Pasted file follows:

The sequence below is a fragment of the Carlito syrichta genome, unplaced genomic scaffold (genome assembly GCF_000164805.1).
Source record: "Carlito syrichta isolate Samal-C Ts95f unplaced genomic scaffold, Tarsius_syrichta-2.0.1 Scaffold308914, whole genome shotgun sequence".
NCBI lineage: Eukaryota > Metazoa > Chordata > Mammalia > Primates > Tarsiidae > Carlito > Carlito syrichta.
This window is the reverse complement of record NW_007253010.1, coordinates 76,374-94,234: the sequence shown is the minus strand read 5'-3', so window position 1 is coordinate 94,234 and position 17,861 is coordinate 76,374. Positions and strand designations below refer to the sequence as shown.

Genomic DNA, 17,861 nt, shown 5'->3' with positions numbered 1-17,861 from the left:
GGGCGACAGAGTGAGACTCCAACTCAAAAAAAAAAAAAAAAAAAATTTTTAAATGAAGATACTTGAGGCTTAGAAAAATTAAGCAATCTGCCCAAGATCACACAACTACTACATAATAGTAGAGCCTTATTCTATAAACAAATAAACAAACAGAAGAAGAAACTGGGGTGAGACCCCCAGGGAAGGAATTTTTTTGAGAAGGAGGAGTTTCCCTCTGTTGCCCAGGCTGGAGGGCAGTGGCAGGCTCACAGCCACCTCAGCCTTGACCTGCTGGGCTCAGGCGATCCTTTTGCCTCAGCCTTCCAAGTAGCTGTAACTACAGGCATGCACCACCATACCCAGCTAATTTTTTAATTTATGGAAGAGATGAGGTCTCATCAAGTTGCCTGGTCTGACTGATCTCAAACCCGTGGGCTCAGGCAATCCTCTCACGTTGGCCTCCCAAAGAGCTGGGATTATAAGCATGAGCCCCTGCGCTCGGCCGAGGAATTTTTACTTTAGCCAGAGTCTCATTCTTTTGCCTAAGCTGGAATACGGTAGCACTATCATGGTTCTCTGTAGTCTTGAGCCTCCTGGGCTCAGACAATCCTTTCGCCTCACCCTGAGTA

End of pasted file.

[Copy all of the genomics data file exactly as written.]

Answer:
The sequence below is a fragment of the Carlito syrichta genome, unplaced genomic scaffold (genome assembly GCF_000164805.1).
Source record: "Carlito syrichta isolate Samal-C Ts95f unplaced genomic scaffold, Tarsius_syrichta-2.0.1 Scaffold308914, whole genome shotgun sequence".
NCBI lineage: Eukaryota > Metazoa > Chordata > Mammalia > Primates > Tarsiidae > Carlito > Carlito syrichta.
This window is the reverse complement of record NW_007253010.1, coordinates 76,374-94,234: the sequence shown is the minus strand read 5'-3', so window position 1 is coordinate 94,234 and position 17,861 is coordinate 76,374. Positions and strand designations below refer to the sequence as shown.

Genomic DNA, 17,861 nt, shown 5'->3' with positions numbered 1-17,861 from the left:
GGGCGACAGAGTGAGACTCCAACTCAAAAAAAAAAAAAAAAAAAATTTTTAAATGAAGATACTTGAGGCTTAGAAAAATTAAGCAATCTGCCCAAGATCACACAACTACTACATAATAGTAGAGCCTTATTCTATAAACAAATAAACAAACAGAAGAAGAAACTGGGGTGAGACCCCCAGGGAAGGAATTTTTTTGAGAAGGAGGAGTTTCCCTCTGTTGCCCAGGCTGGAGGGCAGTGGCAGGCTCACAGCCACCTCAGCCTTGACCTGCTGGGCTCAGGCGATCCTTTTGCCTCAGCCTTCCAAGTAGCTGTAACTACAGGCATGCACCACCATACCCAGCTAATTTTTTAATTTATGGAAGAGATGAGGTCTCATCAAGTTGCCTGGTCTGACTGATCTCAAACCCGTGGGCTCAGGCAATCCTCTCACGTTGGCCTCCCAAAGAGCTGGGATTATAAGCATGAGCCCCTGCGCTCGGCCGAGGAATTTTTACTTTAGCCAGAGTCTCATTCTTTTGCCTAAGCTGGAATACGGTAGCACTATCATGGTTCTCTGTAGTCTTGAGCCTCCTGGGCTCAGACAATCCTTTCGCCTCACCCTGAGTA